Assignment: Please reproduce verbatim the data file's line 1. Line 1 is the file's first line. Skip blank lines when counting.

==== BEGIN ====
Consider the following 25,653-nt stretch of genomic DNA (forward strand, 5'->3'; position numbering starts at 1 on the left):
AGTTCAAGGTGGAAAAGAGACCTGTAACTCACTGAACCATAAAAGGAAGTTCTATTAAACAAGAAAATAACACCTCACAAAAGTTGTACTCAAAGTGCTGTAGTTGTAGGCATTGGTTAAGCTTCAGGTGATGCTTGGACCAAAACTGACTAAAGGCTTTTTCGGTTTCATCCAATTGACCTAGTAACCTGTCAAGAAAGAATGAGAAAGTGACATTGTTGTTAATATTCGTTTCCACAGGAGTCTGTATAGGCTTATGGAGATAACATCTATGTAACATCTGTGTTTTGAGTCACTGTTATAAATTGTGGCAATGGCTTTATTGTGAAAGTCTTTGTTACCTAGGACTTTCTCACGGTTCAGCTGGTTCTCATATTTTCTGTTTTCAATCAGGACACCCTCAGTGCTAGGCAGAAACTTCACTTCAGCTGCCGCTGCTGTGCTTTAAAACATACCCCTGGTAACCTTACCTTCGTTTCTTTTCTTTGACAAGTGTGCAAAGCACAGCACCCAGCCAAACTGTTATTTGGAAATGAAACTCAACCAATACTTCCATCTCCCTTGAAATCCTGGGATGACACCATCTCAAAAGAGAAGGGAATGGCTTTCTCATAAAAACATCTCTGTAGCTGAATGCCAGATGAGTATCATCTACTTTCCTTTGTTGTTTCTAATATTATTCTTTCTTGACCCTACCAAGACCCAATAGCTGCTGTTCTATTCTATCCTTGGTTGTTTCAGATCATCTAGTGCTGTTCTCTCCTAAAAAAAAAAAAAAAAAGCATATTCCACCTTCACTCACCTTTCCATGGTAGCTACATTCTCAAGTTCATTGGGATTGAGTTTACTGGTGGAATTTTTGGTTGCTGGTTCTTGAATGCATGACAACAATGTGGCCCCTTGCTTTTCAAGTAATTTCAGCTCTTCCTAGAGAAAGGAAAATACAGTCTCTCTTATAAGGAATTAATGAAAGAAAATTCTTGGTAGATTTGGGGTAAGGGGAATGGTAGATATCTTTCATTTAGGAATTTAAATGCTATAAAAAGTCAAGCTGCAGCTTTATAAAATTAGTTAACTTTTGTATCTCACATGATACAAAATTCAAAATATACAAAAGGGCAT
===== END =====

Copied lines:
Consider the following 25,653-nt stretch of genomic DNA (forward strand, 5'->3'; position numbering starts at 1 on the left):